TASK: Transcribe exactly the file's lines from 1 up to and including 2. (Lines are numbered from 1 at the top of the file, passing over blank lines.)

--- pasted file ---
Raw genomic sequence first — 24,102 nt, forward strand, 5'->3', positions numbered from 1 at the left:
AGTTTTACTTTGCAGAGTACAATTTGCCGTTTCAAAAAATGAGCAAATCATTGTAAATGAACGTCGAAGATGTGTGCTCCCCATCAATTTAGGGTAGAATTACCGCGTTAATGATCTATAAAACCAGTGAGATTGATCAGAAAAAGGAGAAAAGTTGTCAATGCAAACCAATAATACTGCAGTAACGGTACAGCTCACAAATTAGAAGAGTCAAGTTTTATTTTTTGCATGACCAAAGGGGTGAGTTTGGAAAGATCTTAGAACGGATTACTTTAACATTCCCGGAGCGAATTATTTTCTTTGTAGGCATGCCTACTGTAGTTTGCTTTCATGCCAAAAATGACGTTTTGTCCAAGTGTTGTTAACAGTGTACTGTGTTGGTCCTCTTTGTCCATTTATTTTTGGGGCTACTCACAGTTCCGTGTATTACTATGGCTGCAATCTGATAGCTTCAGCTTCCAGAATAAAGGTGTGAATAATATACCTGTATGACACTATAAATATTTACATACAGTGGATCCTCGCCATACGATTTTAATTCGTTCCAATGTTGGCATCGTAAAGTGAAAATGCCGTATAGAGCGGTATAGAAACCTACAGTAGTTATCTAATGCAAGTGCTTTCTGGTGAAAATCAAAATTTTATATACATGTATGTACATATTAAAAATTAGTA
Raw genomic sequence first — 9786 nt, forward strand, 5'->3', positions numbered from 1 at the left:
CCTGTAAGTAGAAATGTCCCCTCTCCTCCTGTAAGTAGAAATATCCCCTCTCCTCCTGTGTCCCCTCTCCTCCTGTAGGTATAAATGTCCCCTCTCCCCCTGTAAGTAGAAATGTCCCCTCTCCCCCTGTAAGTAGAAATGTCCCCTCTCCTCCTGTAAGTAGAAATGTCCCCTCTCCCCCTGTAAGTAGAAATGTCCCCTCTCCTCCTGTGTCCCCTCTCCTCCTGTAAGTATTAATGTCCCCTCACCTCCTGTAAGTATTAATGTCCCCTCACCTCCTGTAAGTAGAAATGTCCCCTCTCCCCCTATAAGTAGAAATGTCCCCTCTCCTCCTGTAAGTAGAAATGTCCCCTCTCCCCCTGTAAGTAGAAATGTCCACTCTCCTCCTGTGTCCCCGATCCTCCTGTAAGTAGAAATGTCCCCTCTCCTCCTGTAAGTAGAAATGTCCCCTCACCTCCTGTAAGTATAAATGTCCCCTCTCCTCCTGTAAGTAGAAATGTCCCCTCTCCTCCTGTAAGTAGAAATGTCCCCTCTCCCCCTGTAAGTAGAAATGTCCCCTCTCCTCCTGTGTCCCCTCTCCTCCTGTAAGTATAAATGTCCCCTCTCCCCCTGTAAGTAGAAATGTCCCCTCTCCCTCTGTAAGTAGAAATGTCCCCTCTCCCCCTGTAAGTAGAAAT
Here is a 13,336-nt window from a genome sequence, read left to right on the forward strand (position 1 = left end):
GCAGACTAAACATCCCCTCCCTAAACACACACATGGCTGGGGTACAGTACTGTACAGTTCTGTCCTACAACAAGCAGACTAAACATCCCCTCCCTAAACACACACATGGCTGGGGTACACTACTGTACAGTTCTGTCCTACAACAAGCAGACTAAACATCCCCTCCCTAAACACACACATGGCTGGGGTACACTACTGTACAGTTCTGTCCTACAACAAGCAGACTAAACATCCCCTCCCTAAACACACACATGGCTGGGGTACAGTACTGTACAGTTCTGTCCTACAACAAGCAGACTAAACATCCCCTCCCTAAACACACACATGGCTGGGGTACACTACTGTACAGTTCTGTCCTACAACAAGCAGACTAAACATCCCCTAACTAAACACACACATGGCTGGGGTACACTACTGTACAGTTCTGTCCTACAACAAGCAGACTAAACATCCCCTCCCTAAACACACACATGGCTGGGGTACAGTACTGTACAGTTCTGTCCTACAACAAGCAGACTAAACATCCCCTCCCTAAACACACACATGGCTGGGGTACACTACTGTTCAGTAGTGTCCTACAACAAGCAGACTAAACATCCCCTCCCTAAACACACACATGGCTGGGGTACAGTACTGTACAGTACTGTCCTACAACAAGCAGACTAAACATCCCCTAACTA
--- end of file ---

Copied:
Raw genomic sequence first — 24,102 nt, forward strand, 5'->3', positions numbered from 1 at the left:
AGTTTTACTTTGCAGAGTACAATTTGCCGTTTCAAAAAATGAGCAAATCATTGTAAATGAACGTCGAAGATGTGTGCTCCCCATCAATTTAGGGTAGAATTACCGCGTTAATGATCTATAAAACCAGTGAGATTGATCAGAAAAAGGAGAAAAGTTGTCAATGCAAACCAATAATACTGCAGTAACGGTACAGCTCACAAATTAGAAGAGTCAAGTTTTATTTTTTGCATGACCAAAGGGGTGAGTTTGGAAAGATCTTAGAACGGATTACTTTAACATTCCCGGAGCGAATTATTTTCTTTGTAGGCATGCCTACTGTAGTTTGCTTTCATGCCAAAAATGACGTTTTGTCCAAGTGTTGTTAACAGTGTACTGTGTTGGTCCTCTTTGTCCATTTATTTTTGGGGCTACTCACAGTTCCGTGTATTACTATGGCTGCAATCTGATAGCTTCAGCTTCCAGAATAAAGGTGTGAATAATATACCTGTATGACACTATAAATATTTACATACAGTGGATCCTCGCCATACGATTTTAATTCGTTCCAATGTTGGCATCGTAAAGTGAAAATGCCGTATAGAGCGGTATAGAAACCTACAGTAGTTATCTAATGCAAGTGCTTTCTGGTGAAAATCAAAATTTTATATACATGTATGTACATATTAAAAATTAGTA